Namely, Dutchman Jan Je Jong moved to Croatia 13 years ago and now calls Split home. He believes that Croatia should introduce visas for digital nomads as soon as possible, following the example of Estonia, which implemented them about a month ago.

"Digital nomads are people who can work remotely, are not tied to one place, and they only need internet access. They choose this way of working while traveling the world. With the coronavirus pandemic forcing many companies to allow telecommuting, the trend has accelerated.

Forecasts say that by 2035, there will be about a billion digital nomads in the world. I believe that digital nomad tourism is a huge opportunity for Croatia because it can turn it into a year-round destination," explains Jan.

He adds that Estonia was a hit in international media with its move because it was the first country to introduce a visa for digital nomads, thus inviting highly skilled and highly paid teleworkers to their country, where they would ultimately live for a while and spend their salaries.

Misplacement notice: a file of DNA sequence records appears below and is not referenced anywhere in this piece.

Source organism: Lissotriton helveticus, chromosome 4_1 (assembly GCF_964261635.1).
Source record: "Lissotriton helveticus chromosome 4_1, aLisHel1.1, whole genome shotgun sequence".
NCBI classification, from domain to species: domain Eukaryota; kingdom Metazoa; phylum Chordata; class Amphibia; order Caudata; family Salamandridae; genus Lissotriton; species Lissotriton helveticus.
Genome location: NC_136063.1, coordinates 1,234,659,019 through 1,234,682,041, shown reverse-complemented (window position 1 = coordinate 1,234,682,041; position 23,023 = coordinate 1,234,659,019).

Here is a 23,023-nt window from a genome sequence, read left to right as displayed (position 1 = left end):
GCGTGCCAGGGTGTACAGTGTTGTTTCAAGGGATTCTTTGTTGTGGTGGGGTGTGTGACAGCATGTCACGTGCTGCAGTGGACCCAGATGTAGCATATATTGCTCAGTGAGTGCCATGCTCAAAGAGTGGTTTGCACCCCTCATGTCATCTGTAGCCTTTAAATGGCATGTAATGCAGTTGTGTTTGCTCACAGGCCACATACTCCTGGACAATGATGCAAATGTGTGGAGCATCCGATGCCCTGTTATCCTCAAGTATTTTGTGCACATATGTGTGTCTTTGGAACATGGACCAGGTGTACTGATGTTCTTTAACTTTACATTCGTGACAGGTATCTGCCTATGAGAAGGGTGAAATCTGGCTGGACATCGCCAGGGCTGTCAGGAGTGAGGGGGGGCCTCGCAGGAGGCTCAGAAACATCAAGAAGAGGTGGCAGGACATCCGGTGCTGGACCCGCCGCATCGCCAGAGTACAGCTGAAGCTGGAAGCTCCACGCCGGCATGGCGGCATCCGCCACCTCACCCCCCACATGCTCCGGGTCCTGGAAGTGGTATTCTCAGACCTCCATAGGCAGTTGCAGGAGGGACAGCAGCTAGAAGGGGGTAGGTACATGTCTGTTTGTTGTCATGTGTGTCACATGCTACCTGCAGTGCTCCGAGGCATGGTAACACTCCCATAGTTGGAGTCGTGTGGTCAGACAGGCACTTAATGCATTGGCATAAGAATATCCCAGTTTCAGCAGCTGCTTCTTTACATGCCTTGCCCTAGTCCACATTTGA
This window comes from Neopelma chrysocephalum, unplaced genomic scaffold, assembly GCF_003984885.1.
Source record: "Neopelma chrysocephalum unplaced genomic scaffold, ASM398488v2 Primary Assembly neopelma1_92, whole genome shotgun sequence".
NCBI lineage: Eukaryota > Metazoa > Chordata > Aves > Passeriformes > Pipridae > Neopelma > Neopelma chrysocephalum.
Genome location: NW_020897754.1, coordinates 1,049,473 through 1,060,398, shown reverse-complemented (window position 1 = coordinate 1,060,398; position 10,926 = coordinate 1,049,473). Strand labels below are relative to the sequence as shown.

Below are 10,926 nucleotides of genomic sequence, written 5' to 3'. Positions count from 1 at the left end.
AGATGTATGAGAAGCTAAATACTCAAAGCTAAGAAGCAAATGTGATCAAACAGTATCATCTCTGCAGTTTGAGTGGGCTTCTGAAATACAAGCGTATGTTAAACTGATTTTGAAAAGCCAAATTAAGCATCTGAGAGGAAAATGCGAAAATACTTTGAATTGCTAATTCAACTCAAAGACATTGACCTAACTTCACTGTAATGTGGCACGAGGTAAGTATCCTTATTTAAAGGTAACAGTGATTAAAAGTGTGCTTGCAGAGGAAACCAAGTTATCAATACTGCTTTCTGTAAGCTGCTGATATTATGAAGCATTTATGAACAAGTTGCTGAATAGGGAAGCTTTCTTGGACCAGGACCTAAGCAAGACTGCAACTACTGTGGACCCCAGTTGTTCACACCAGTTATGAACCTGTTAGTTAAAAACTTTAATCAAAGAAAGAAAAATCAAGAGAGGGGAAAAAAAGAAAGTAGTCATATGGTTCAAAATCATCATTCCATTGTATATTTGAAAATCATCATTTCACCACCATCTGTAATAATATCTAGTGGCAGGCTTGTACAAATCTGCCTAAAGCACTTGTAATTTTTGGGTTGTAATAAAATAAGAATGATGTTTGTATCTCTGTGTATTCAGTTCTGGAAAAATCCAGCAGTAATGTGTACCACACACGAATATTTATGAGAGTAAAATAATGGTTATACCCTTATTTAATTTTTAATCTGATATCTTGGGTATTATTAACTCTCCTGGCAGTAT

Their example was quickly followed by countries such as Barbados and Georgia. It would be an excellent promotion for Croatia if they showed leadership in presenting a visa for digital nomads. Time is crucial in this and I suggest that we do not invent a circuit but take the Estonian model and apply it to us. For example, their conditions for obtaining a visa are proof that you can work remotely, you can only work for foreign companies and clients, i.e., non-Estonians, and the minimum monthly income should be 3,500 euros before taxes," says Jan.